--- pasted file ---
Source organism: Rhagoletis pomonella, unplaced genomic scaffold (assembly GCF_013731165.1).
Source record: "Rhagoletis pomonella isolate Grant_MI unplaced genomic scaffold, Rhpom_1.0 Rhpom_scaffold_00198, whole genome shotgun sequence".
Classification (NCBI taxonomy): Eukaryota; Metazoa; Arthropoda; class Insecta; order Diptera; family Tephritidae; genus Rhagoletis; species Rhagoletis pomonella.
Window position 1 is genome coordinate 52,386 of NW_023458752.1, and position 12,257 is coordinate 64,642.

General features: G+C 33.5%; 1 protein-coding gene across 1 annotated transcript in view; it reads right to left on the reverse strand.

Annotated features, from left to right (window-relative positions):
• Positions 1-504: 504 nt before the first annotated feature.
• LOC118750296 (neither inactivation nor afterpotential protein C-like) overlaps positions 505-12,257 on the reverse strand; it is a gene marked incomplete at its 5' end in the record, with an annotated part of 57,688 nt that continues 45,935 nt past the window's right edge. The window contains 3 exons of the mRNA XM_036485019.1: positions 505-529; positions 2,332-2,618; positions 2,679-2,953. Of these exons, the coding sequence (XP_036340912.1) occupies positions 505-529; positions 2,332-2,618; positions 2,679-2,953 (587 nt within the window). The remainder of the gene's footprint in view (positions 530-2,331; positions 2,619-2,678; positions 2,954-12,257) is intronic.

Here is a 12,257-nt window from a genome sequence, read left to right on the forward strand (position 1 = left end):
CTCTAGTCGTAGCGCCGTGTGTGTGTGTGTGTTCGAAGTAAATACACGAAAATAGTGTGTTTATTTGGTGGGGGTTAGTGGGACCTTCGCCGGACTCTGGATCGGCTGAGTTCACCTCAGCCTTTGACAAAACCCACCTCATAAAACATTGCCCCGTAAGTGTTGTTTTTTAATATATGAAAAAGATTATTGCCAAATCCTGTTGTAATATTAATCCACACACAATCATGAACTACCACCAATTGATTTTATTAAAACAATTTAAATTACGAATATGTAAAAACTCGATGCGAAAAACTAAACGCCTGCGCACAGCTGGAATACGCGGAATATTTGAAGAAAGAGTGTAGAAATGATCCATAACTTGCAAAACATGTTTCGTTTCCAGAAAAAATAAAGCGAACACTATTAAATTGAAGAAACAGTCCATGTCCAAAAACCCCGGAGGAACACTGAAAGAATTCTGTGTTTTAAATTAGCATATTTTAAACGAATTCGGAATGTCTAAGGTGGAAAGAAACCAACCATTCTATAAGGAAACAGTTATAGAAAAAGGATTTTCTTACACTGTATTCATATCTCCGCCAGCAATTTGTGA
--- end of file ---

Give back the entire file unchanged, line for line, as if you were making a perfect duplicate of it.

Source organism: Rhagoletis pomonella, unplaced genomic scaffold (assembly GCF_013731165.1).
Source record: "Rhagoletis pomonella isolate Grant_MI unplaced genomic scaffold, Rhpom_1.0 Rhpom_scaffold_00198, whole genome shotgun sequence".
Classification (NCBI taxonomy): Eukaryota; Metazoa; Arthropoda; class Insecta; order Diptera; family Tephritidae; genus Rhagoletis; species Rhagoletis pomonella.
Window position 1 is genome coordinate 52,386 of NW_023458752.1, and position 12,257 is coordinate 64,642.

General features: G+C 33.5%; 1 protein-coding gene across 1 annotated transcript in view; it reads right to left on the reverse strand.

Annotated features, from left to right (window-relative positions):
• Positions 1-504: 504 nt before the first annotated feature.
• LOC118750296 (neither inactivation nor afterpotential protein C-like) overlaps positions 505-12,257 on the reverse strand; it is a gene marked incomplete at its 5' end in the record, with an annotated part of 57,688 nt that continues 45,935 nt past the window's right edge. The window contains 3 exons of the mRNA XM_036485019.1: positions 505-529; positions 2,332-2,618; positions 2,679-2,953. Of these exons, the coding sequence (XP_036340912.1) occupies positions 505-529; positions 2,332-2,618; positions 2,679-2,953 (587 nt within the window). The remainder of the gene's footprint in view (positions 530-2,331; positions 2,619-2,678; positions 2,954-12,257) is intronic.

Here is a 12,257-nt window from a genome sequence, read left to right on the forward strand (position 1 = left end):
CTCTAGTCGTAGCGCCGTGTGTGTGTGTGTGTTCGAAGTAAATACACGAAAATAGTGTGTTTATTTGGTGGGGGTTAGTGGGACCTTCGCCGGACTCTGGATCGGCTGAGTTCACCTCAGCCTTTGACAAAACCCACCTCATAAAACATTGCCCCGTAAGTGTTGTTTTTTAATATATGAAAAAGATTATTGCCAAATCCTGTTGTAATATTAATCCACACACAATCATGAACTACCACCAATTGATTTTATTAAAACAATTTAAATTACGAATATGTAAAAACTCGATGCGAAAAACTAAACGCCTGCGCACAGCTGGAATACGCGGAATATTTGAAGAAAGAGTGTAGAAATGATCCATAACTTGCAAAACATGTTTCGTTTCCAGAAAAAATAAAGCGAACACTATTAAATTGAAGAAACAGTCCATGTCCAAAAACCCCGGAGGAACACTGAAAGAATTCTGTGTTTTAAATTAGCATATTTTAAACGAATTCGGAATGTCTAAGGTGGAAAGAAACCAACCATTCTATAAGGAAACAGTTATAGAAAAAGGATTTTCTTACACTGTATTCATATCTCCGCCAGCAATTTGTGA